1) What is Insomnia?
Insomnia exist in various forms: many suffers experience difficulty in getting to sleep, others have interrupted sleep, some wake up too early in the morning and a few simply have poor quality sleep and do not feel rested. If insomnia lasts for more than 3-4 weeks, it is termed chronic.
2) What are the problems associated with insomnia?
Individuals vary in their need for sleep: we all know of individuals who can ordinarily function well with less sleep than others. However, for people with insomnia, it causes distress and affects their everyday lives. Poor sleep result in daytime drowsiness and can impair attention and motor coordination when driving or operating machinery. This can be dangerous. Poor attention and memory also affect studies and work productivity. A person deprived of sleep will tend to be irritable and this can impair his relationship with others. Hence an individual with a sleep problem may have an impaired quality of life. It is also important to note that in many cases, insomnia can be a symptom of a psychological disorder such as an anxiety disorder or depression, and these disorders should be treated. Some individuals with chronic insomnia attempt to treat themselves by consuming cough syrup or alcohol. Unfortunately, such an abusive pattern of drug use will not only compound the sleep problem but also cause damage to physical health and create addiction problems.
3) What are the causes of insomnia?
Insomnia is a very common condition, and most people would have experienced it a few times in their lives. Sleep disturbances can happen in normal people simply due to situational influences. For example, excessive noise or an unfamiliar environment can affect sleep. It occurs in jet-lag, when the person travels across different time zones, and also when a person engages in shift work. Correction of these situational influences will usually improve sleep. Certain physical symptoms such as pain and shortness of breath in patients with medical problems can disrupt sleep.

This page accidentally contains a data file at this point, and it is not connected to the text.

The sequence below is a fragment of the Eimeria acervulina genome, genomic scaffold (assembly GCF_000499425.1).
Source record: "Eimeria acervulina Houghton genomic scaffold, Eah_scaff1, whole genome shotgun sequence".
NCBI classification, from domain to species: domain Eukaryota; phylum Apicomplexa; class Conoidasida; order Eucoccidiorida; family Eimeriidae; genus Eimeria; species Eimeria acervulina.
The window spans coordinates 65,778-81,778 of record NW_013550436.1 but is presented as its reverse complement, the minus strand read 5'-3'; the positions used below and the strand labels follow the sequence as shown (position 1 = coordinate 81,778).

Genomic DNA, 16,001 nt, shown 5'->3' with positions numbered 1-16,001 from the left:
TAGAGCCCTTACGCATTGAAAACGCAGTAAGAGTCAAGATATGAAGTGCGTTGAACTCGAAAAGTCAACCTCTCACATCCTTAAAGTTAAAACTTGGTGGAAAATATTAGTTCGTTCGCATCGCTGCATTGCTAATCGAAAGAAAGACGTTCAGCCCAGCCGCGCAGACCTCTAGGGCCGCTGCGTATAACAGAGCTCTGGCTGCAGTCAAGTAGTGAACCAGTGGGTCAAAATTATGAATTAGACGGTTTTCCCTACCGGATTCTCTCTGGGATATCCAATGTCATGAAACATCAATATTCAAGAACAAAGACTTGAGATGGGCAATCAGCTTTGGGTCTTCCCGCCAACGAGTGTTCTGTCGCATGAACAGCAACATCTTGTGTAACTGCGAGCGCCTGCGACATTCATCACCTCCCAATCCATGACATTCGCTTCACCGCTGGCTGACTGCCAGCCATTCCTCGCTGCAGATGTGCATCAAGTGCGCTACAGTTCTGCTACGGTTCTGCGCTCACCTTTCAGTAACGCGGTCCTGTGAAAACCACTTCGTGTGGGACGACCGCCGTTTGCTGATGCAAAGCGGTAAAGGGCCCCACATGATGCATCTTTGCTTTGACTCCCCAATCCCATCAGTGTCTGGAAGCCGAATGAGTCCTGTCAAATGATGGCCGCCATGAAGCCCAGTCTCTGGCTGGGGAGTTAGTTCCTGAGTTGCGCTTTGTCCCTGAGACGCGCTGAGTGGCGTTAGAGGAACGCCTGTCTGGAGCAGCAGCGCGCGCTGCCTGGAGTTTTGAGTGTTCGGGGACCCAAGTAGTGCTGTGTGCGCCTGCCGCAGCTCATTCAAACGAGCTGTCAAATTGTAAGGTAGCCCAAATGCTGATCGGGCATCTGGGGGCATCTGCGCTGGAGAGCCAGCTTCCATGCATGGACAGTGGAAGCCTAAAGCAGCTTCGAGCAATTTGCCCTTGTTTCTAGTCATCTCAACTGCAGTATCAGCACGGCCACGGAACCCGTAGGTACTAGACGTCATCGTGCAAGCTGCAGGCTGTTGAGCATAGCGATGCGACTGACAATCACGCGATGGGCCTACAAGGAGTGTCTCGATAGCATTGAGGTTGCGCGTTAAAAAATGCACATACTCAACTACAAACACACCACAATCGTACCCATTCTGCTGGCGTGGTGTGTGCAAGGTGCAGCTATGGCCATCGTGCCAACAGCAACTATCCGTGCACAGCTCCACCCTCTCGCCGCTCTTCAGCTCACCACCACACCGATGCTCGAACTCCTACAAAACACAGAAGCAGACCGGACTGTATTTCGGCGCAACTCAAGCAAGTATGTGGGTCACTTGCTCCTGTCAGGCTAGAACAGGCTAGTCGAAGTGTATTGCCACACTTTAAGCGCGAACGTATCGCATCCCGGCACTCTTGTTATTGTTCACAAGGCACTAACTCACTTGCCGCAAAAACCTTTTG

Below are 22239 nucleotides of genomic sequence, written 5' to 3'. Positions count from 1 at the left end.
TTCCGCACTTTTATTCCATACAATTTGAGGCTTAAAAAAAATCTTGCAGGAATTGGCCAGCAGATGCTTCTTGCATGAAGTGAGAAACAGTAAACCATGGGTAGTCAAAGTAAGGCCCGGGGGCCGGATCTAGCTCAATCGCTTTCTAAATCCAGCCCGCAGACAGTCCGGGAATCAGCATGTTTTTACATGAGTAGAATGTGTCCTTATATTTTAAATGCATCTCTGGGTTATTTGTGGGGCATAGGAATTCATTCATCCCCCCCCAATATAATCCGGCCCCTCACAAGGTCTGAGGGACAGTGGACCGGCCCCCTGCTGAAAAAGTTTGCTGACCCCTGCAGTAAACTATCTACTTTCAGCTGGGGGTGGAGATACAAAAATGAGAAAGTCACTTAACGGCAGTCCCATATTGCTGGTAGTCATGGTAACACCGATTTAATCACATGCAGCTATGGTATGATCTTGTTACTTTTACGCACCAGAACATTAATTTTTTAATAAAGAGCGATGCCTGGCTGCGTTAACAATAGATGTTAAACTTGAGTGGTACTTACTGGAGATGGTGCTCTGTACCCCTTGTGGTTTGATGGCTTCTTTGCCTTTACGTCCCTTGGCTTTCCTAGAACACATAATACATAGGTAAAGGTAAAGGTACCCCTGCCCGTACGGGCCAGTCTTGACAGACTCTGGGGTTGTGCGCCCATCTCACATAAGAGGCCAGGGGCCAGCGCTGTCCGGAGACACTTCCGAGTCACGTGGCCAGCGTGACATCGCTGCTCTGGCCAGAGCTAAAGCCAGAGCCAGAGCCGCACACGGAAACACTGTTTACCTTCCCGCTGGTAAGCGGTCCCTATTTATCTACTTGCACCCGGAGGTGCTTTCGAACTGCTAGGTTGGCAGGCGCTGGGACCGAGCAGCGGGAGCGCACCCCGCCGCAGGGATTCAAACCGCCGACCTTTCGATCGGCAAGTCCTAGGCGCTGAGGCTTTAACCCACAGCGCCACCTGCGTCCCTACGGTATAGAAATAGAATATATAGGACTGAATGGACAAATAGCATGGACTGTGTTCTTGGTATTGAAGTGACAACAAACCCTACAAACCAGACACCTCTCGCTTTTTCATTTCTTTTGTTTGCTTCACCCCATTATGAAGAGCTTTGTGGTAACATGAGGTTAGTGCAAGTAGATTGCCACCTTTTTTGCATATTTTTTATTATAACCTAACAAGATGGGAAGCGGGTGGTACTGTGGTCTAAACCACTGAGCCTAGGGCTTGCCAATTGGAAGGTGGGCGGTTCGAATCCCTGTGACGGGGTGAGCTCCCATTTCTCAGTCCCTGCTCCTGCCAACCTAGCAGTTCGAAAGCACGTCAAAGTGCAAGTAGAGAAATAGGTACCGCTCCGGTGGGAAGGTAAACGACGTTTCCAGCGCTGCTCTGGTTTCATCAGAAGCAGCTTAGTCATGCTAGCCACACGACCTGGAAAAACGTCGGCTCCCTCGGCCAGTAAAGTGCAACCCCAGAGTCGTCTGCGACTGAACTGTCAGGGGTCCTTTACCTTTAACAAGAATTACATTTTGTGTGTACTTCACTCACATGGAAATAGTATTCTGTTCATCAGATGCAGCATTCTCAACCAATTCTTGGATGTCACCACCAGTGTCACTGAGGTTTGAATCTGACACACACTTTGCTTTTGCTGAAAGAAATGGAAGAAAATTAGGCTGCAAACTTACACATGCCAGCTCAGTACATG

Transient insomnia also occurs in response to stress or worry. It is common to have poor sleep when one is undergoing stress in studies, workplace or relationship. When the stress is overcome, sleep will usually improve.
However many individuals also suffer from chronic insomnia, where sleep problems persist for more than a few weeks, because the stressors are persistent or overwhelming. Insomnia occurs commonly in adjustment disorders, where one’s coping strategies to stress are overwhelmed. Others may have a psychological disorder such as depression, which needs prompt medical treatment.
Insomnia, especially early awakening, occurs commonly in depression. Other accompanying symptoms of depression that one should look out for include depressed mood, loss of appetite, loss of drive or interest, frequent negative thinking, feelings of worthlessness and even suicidal thoughts. Depression is a disorder that can severely affect an individual’s life but effective treatments are abailable. Another group of disorders commonly associated with insomnia are the anxiety disorders. These disorders are characterized by persistent and excessive anxiety and worry. Some may also have panic attacks, whereas others have persistent bodily complaints. Yet others have compulsive cleaning or checking rituals, which are symptoms of an obsessive-compulsive disorder. Finally, insomnia is also experienced by an individual developing a major mental disorder like schizophrenia. In this disorder, one experience hallucinatory "voices" and has strange behaviours and beliefs.
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